All of which shows that statistics of can be fiddled and fudged. I often argue that Australia is a secular nation, and others argue the opposite. The figures to support either argument can always be dredged up from somewhere. But you cannot argue about the lack of bums on seats/pews thing. The majority of Australians wouldn’t know the inside of a church if you paid them.

I simply think that religion is a private matter, and I think that there is no place for it in our schools. I also happen to think that the separation of Church and State is not only a good way to go … it is the only way to go. A very good separation of both of those things protects us from the possibility of some very weird things happening … you only have to have a bit of a guage around the world to see how strange things can get when Church and State are inseparable.

I’m very uncomfortable with the way religion has insinuated itself into the organs of our body politic. I think it stinks that religious politicians have forced the religious proselytising of the Chaplaincy Program into our secular State education system. God does not exist, and the bothersomes of god belief should not be allowed past the school gate.

Such nonsense needs to stop. The children of the overwhelming majority of Australians who are actively non-religious, are continually dudded by, and exposed to, the under-resourced nature of a marginalised State education system.

I am not arguing that private religious schools do not have the right to exist. They do have the right to exist. But religion is a private matter. It should not be a State sponsored matter when the vast majority of citizens of this State vote with their bums and do not attend a church of any kind.

By all means have a private religious school if you wish. But pay for it yourself. Federal education funding should solely go to State sponsored secular schools.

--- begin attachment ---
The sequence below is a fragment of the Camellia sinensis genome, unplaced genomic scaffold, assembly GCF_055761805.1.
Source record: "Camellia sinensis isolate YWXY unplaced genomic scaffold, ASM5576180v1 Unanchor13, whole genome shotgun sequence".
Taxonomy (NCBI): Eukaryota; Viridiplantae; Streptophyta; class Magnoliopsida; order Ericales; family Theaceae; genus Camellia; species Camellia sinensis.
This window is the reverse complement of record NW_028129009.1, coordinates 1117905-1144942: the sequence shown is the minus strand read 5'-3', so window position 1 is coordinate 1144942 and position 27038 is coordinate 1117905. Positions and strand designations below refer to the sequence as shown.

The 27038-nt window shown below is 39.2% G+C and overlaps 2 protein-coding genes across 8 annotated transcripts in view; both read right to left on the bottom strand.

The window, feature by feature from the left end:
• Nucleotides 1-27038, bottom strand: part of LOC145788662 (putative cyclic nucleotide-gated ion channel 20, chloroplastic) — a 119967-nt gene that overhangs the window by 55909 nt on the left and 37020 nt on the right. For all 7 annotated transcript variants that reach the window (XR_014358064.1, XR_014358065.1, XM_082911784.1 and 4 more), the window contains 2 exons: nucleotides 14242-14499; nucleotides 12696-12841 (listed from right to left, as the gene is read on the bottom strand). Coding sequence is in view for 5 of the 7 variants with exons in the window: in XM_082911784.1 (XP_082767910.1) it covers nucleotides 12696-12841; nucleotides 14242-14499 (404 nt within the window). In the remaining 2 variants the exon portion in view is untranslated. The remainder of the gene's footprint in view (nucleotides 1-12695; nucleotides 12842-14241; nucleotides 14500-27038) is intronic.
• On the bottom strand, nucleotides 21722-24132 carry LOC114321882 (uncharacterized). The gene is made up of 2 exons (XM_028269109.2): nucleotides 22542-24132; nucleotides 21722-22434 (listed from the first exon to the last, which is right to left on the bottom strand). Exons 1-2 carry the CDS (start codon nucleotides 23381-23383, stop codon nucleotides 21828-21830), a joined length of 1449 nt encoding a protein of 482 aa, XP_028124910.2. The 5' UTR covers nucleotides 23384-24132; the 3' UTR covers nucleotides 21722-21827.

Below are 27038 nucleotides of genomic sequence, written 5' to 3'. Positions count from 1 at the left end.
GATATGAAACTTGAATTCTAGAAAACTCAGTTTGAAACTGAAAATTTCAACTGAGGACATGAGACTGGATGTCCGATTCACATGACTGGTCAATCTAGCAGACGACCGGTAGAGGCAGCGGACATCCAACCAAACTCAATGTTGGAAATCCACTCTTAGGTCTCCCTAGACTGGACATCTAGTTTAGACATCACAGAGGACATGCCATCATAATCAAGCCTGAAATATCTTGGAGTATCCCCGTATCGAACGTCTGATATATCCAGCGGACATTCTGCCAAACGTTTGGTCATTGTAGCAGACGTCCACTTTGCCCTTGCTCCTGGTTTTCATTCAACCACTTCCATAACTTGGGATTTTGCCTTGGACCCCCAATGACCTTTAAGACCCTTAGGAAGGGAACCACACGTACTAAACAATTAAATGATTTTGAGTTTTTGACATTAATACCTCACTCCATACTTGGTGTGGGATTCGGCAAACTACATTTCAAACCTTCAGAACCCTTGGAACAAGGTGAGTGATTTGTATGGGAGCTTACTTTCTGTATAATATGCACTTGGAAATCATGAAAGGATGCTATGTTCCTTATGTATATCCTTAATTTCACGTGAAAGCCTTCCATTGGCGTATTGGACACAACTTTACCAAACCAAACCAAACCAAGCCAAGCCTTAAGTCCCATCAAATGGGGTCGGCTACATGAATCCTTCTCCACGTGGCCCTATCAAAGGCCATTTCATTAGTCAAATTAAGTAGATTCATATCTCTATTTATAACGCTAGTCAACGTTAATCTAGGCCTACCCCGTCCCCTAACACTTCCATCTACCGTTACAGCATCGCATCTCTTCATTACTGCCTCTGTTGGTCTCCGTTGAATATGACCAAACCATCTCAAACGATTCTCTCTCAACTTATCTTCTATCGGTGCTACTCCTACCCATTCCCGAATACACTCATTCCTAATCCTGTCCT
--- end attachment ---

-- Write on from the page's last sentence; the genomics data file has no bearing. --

I don’t hate religion. I simply think that god and religion are nothing more than made up stuff. But I can guarantee that some supporters of religion, though thankfully not the majority, will hate me and my secularism and my humanism. That’s a given when you don’t go with the flow.

If I end up against a church wall and you see me there … just before the bullets hit … throw me my last request … and make it a JPS Red. Ha … the filters on those things cut down the damaging long term affects of tar something grand …

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20 comments

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  1. John L

    I broadly agree, but it’s at least possible to ditch your ideological brainwashing in time. When it comes to the safety of children and a healthy biosphere my main concern for children today is the upcoming 5G roll-out in 2020.

    Dr Martin Pall described this folly as ‘Putting in tens of millions of 5G antennae without a single biological test of safety has got to be about the stupidest idea anyone has had in the history of the world’ –
    https://www.emfacts.com/2019/02/dr-martin-pall-putting-in-tens-of-millions-of-5g-antennae-without-a-single-biological-test-of-safety-has-got-to-be-about-the-stupidest-idea-anyone-has-had-in-the-history-of-the-world/

    For those interested in the future well-being of all children in Australia, please check this site:
    http://www.ecsfr.com.au

    There is a Class Action on the way:
    http://ecsfr.com.au/wp-content/uploads/2019/04/Legal-Notice-Of-Request.pdf

  2. Keitha Granville

    thank you, especially the bit about Desiderata – it is my gospel. That and the book about everything I learned in kindergarten, don’t remember the author.

    Now that we have the happiest of clappers in charge the chance that we can separate church and state has gone. I have no clue where we will end up at this point, but it isn’t a good place.

    Maybe when children are forced to pray at the start of every school day and religious ed is a compulsory subject, maybe then people will rebel.

    Let’s hope so

    (I went to a church school too, Anglican nuns. )

  3. Freethinker

    Superb! I share your views 100% and have a similar experience with Catholic education nearly 60 years ago in a Salesian agricultural boarding college.
    Forced to go to mass every day at 5.0 am, and then working on the farm as cheap labor which has costed my health.
    Meanwhile the “princes of God” enjoyed the good life, better food than us and showed a behavior that was contradicting their teaching and what it is in their “book”